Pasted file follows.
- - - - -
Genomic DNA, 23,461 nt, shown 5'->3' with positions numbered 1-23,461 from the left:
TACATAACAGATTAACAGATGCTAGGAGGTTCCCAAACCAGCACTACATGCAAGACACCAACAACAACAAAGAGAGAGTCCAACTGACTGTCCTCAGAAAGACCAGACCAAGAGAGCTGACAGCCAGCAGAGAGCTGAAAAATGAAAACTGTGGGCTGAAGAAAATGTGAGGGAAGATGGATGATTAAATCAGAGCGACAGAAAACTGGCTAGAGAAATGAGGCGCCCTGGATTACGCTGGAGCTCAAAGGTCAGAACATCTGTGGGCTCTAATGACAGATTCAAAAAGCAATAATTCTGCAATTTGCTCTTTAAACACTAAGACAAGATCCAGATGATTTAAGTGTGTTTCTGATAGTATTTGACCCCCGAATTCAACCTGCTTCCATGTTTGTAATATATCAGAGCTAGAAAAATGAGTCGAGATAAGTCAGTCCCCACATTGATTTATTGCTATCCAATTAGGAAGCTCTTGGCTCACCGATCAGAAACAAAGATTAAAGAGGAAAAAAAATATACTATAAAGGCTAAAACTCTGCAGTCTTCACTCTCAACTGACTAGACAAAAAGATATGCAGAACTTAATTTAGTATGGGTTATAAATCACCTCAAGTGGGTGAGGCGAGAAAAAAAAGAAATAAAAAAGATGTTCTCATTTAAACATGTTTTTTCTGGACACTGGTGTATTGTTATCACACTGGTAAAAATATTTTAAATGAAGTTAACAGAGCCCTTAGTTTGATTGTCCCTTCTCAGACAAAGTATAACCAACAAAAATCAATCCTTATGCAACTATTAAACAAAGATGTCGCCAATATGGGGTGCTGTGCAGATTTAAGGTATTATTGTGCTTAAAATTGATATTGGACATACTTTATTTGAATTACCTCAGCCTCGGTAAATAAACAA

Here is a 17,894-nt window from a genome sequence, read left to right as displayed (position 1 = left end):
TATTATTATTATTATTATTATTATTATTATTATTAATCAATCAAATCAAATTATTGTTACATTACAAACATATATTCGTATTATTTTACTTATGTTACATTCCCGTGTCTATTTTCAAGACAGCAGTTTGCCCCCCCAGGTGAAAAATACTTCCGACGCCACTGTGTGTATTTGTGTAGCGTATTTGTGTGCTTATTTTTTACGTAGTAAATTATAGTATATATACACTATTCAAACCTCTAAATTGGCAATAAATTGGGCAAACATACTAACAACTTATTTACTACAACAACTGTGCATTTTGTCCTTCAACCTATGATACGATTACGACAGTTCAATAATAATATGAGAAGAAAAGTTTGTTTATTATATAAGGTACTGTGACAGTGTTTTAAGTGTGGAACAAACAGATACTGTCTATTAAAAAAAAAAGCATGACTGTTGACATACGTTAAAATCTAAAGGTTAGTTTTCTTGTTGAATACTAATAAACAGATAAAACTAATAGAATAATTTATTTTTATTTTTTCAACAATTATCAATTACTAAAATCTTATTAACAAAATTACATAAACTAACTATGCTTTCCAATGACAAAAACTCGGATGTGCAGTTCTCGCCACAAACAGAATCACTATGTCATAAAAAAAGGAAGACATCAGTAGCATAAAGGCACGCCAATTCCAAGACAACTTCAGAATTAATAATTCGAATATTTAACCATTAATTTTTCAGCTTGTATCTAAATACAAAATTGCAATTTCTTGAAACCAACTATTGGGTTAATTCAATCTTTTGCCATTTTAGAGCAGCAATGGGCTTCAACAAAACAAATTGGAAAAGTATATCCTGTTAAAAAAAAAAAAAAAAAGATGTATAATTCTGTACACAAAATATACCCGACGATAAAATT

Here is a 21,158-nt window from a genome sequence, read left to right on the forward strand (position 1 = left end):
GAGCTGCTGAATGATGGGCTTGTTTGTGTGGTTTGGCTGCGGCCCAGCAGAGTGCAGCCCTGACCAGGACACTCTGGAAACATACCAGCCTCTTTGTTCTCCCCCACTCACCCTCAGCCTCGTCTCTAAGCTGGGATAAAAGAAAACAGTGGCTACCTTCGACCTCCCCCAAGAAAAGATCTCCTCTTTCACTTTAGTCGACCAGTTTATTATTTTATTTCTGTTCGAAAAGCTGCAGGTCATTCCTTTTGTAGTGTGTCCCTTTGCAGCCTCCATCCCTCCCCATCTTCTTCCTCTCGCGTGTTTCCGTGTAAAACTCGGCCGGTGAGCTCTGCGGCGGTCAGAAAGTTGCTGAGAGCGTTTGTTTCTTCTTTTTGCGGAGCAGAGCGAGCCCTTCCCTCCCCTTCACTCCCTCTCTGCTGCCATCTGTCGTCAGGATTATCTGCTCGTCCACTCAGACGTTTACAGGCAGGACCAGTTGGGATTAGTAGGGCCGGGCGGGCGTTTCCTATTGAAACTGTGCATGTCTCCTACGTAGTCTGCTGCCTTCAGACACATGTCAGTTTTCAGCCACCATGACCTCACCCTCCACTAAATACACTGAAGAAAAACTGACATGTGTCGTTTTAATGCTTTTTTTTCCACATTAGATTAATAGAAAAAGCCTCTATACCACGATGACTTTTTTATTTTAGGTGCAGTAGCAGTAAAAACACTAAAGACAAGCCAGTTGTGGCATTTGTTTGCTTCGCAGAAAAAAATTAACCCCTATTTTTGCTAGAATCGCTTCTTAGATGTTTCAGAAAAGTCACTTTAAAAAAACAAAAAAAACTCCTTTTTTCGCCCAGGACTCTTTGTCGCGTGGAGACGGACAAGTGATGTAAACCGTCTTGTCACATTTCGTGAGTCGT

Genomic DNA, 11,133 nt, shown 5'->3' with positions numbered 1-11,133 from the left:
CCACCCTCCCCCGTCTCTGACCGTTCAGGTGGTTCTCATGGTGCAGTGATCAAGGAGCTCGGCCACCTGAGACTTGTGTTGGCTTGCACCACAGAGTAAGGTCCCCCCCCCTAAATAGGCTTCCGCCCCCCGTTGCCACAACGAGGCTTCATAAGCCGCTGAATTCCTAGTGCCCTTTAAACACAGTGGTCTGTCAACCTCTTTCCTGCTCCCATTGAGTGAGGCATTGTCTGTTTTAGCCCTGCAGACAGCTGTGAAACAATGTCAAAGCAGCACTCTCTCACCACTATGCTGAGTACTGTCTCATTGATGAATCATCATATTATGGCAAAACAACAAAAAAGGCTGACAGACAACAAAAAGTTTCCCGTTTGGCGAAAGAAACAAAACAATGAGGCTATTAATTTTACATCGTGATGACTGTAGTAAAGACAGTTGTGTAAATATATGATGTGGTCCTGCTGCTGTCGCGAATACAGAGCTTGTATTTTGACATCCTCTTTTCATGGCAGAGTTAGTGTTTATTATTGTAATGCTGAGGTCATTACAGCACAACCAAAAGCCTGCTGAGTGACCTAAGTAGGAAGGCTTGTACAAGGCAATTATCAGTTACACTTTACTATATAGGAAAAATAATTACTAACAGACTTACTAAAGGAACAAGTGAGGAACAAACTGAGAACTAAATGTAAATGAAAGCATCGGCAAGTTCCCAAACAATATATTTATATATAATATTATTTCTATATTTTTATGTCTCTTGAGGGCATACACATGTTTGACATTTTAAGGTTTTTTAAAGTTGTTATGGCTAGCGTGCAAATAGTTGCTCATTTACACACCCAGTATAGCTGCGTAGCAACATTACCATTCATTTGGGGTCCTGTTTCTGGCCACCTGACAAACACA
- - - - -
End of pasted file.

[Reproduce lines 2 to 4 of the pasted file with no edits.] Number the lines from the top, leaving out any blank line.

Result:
TACATAACAGATTAACAGATGCTAGGAGGTTCCCAAACCAGCACTACATGCAAGACACCAACAACAACAAAGAGAGAGTCCAACTGACTGTCCTCAGAAAGACCAGACCAAGAGAGCTGACAGCCAGCAGAGAGCTGAAAAATGAAAACTGTGGGCTGAAGAAAATGTGAGGGAAGATGGATGATTAAATCAGAGCGACAGAAAACTGGCTAGAGAAATGAGGCGCCCTGGATTACGCTGGAGCTCAAAGGTCAGAACATCTGTGGGCTCTAATGACAGATTCAAAAAGCAATAATTCTGCAATTTGCTCTTTAAACACTAAGACAAGATCCAGATGATTTAAGTGTGTTTCTGATAGTATTTGACCCCCGAATTCAACCTGCTTCCATGTTTGTAATATATCAGAGCTAGAAAAATGAGTCGAGATAAGTCAGTCCCCACATTGATTTATTGCTATCCAATTAGGAAGCTCTTGGCTCACCGATCAGAAACAAAGATTAAAGAGGAAAAAAAATATACTATAAAGGCTAAAACTCTGCAGTCTTCACTCTCAACTGACTAGACAAAAAGATATGCAGAACTTAATTTAGTATGGGTTATAAATCACCTCAAGTGGGTGAGGCGAGAAAAAAAAGAAATAAAAAAGATGTTCTCATTTAAACATGTTTTTTCTGGACACTGGTGTATTGTTATCACACTGGTAAAAATATTTTAAATGAAGTTAACAGAGCCCTTAGTTTGATTGTCCCTTCTCAGACAAAGTATAACCAACAAAAATCAATCCTTATGCAACTATTAAACAAAGATGTCGCCAATATGGGGTGCTGTGCAGATTTAAGGTATTATTGTGCTTAAAATTGATATTGGACATACTTTATTTGAATTACCTCAGCCTCGGTAAATAAACAA

Here is a 17,894-nt window from a genome sequence, read left to right as displayed (position 1 = left end):
TATTATTATTATTATTATTATTATTATTATTATTAATCAATCAAATCAAATTATTGTTACATTACAAACATATATTCGTATTATTTTACTTATGTTACATTCCCGTGTCTATTTTCAAGACAGCAGTTTGCCCCCCCAGGTGAAAAATACTTCCGACGCCACTGTGTGTATTTGTGTAGCGTATTTGTGTGCTTATTTTTTACGTAGTAAATTATAGTATATATACACTATTCAAACCTCTAAATTGGCAATAAATTGGGCAAACATACTAACAACTTATTTACTACAACAACTGTGCATTTTGTCCTTCAACCTATGATACGATTACGACAGTTCAATAATAATATGAGAAGAAAAGTTTGTTTATTATATAAGGTACTGTGACAGTGTTTTAAGTGTGGAACAAACAGATACTGTCTATTAAAAAAAAAAGCATGACTGTTGACATACGTTAAAATCTAAAGGTTAGTTTTCTTGTTGAATACTAATAAACAGATAAAACTAATAGAATAATTTATTTTTATTTTTTCAACAATTATCAATTACTAAAATCTTATTAACAAAATTACATAAACTAACTATGCTTTCCAATGACAAAAACTCGGATGTGCAGTTCTCGCCACAAACAGAATCACTATGTCATAAAAAAAGGAAGACATCAGTAGCATAAAGGCACGCCAATTCCAAGACAACTTCAGAATTAATAATTCGAATATTTAACCATTAATTTTTCAGCTTGTATCTAAATACAAAATTGCAATTTCTTGAAACCAACTATTGGGTTAATTCAATCTTTTGCCATTTTAGAGCAGCAATGGGCTTCAACAAAACAAATTGGAAAAGTATATCCTGTTAAAAAAAAAAAAAAAAAGATGTATAATTCTGTACACAAAATATACCCGACGATAAAATT